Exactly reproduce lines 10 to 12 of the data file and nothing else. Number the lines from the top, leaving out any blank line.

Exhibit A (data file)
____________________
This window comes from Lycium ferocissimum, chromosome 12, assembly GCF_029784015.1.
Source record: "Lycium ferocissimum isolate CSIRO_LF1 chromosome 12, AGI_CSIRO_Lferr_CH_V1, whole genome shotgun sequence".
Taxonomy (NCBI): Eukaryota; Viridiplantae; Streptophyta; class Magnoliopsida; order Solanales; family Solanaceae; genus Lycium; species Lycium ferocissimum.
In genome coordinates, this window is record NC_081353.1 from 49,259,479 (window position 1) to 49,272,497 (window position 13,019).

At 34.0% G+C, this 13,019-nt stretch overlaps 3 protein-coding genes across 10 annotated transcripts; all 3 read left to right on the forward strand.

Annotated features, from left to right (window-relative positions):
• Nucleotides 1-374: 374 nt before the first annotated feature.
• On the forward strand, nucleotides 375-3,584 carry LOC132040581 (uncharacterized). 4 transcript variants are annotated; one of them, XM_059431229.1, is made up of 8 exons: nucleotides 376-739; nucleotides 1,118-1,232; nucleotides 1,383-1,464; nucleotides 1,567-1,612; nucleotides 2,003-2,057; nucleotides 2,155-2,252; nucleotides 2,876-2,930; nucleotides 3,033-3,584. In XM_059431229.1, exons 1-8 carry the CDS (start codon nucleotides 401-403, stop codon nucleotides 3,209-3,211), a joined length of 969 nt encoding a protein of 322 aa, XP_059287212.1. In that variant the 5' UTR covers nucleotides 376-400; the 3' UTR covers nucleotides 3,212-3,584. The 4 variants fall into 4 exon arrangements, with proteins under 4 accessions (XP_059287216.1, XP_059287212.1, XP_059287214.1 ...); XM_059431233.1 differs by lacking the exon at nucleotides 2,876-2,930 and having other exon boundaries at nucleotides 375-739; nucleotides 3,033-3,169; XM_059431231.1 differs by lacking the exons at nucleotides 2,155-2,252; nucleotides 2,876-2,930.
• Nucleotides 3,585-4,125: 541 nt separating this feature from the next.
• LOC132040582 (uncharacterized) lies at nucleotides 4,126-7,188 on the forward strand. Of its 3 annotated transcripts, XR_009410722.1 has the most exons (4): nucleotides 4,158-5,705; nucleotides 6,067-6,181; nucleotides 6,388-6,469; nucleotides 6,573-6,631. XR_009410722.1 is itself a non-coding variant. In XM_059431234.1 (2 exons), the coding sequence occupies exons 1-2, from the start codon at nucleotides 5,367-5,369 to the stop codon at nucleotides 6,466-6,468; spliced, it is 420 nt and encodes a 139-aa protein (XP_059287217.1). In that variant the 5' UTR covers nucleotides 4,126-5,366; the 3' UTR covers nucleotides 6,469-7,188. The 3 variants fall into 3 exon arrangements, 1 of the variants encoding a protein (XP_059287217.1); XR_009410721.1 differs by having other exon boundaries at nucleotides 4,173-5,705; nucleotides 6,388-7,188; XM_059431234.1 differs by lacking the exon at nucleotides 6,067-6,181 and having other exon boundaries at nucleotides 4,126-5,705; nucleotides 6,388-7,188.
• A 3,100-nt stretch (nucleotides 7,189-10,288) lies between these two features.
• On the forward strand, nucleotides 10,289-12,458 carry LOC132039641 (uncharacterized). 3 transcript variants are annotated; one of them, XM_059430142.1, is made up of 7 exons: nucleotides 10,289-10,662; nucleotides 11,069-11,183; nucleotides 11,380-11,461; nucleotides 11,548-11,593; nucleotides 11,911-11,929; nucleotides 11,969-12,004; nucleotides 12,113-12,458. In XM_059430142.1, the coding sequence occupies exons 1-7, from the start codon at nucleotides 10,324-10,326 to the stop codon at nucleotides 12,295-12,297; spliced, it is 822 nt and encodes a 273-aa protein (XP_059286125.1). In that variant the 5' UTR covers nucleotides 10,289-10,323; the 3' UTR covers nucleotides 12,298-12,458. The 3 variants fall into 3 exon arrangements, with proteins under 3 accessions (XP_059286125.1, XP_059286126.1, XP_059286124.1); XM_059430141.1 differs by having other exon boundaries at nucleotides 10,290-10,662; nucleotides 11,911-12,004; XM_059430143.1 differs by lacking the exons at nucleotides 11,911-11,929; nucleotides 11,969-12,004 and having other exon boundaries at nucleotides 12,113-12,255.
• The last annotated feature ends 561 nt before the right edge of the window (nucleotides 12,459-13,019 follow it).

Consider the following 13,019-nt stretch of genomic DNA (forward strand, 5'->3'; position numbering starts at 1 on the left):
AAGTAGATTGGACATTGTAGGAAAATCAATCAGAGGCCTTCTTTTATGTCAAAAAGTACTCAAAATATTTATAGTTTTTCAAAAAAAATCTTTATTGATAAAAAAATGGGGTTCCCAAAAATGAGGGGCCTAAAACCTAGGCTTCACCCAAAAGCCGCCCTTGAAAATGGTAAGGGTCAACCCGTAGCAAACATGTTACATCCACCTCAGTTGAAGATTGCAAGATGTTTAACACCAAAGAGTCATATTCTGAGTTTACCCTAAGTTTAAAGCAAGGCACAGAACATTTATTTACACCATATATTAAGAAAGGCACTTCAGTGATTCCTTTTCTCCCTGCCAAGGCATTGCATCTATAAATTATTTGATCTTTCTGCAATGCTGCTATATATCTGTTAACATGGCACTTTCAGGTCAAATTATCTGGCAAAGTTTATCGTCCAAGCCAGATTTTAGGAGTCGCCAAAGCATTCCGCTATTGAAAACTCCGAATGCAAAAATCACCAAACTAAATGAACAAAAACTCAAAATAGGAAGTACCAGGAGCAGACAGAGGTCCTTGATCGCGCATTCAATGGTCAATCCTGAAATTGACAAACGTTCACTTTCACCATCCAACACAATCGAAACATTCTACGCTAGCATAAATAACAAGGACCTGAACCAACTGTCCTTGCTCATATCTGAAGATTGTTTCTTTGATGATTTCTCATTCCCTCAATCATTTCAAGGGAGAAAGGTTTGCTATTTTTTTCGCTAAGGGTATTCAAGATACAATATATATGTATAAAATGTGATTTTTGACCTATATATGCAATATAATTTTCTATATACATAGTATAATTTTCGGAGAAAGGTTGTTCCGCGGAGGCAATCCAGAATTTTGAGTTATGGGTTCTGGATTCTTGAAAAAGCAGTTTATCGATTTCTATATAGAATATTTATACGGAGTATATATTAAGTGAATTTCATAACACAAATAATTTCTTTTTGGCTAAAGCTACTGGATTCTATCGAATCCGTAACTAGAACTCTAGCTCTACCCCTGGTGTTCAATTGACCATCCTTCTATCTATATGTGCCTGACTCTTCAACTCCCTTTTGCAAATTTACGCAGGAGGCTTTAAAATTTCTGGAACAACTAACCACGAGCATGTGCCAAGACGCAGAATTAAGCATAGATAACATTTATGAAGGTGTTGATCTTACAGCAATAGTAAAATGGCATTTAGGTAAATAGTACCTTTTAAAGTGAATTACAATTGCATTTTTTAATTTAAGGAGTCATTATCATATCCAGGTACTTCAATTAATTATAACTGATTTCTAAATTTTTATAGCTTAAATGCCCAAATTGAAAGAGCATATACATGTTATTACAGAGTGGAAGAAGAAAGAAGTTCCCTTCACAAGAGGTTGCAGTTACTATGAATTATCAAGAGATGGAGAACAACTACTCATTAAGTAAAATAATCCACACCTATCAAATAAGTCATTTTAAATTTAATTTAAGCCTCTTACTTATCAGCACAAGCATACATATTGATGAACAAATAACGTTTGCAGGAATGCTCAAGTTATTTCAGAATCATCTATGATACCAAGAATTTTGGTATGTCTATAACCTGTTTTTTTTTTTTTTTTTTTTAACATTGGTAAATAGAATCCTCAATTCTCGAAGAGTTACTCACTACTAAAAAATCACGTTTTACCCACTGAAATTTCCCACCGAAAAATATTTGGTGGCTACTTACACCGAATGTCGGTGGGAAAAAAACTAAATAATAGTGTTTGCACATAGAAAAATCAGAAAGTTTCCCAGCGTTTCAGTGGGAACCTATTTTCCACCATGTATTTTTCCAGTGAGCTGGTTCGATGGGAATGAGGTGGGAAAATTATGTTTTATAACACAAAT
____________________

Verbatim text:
• LOC132040582 (uncharacterized) lies at nucleotides 4,126-7,188 on the forward strand. Of its 3 annotated transcripts, XR_009410722.1 has the most exons (4): nucleotides 4,158-5,705; nucleotides 6,067-6,181; nucleotides 6,388-6,469; nucleotides 6,573-6,631. XR_009410722.1 is itself a non-coding variant. In XM_059431234.1 (2 exons), the coding sequence occupies exons 1-2, from the start codon at nucleotides 5,367-5,369 to the stop codon at nucleotides 6,466-6,468; spliced, it is 420 nt and encodes a 139-aa protein (XP_059287217.1). In that variant the 5' UTR covers nucleotides 4,126-5,366; the 3' UTR covers nucleotides 6,469-7,188. The 3 variants fall into 3 exon arrangements, 1 of the variants encoding a protein (XP_059287217.1); XR_009410721.1 differs by having other exon boundaries at nucleotides 4,173-5,705; nucleotides 6,388-7,188; XM_059431234.1 differs by lacking the exon at nucleotides 6,067-6,181 and having other exon boundaries at nucleotides 4,126-5,705; nucleotides 6,388-7,188.
• A 3,100-nt stretch (nucleotides 7,189-10,288) lies between these two features.
• On the forward strand, nucleotides 10,289-12,458 carry LOC132039641 (uncharacterized). 3 transcript variants are annotated; one of them, XM_059430142.1, is made up of 7 exons: nucleotides 10,289-10,662; nucleotides 11,069-11,183; nucleotides 11,380-11,461; nucleotides 11,548-11,593; nucleotides 11,911-11,929; nucleotides 11,969-12,004; nucleotides 12,113-12,458. In XM_059430142.1, the coding sequence occupies exons 1-7, from the start codon at nucleotides 10,324-10,326 to the stop codon at nucleotides 12,295-12,297; spliced, it is 822 nt and encodes a 273-aa protein (XP_059286125.1). In that variant the 5' UTR covers nucleotides 10,289-10,323; the 3' UTR covers nucleotides 12,298-12,458. The 3 variants fall into 3 exon arrangements, with proteins under 3 accessions (XP_059286125.1, XP_059286126.1, XP_059286124.1); XM_059430141.1 differs by having other exon boundaries at nucleotides 10,290-10,662; nucleotides 11,911-12,004; XM_059430143.1 differs by lacking the exons at nucleotides 11,911-11,929; nucleotides 11,969-12,004 and having other exon boundaries at nucleotides 12,113-12,255.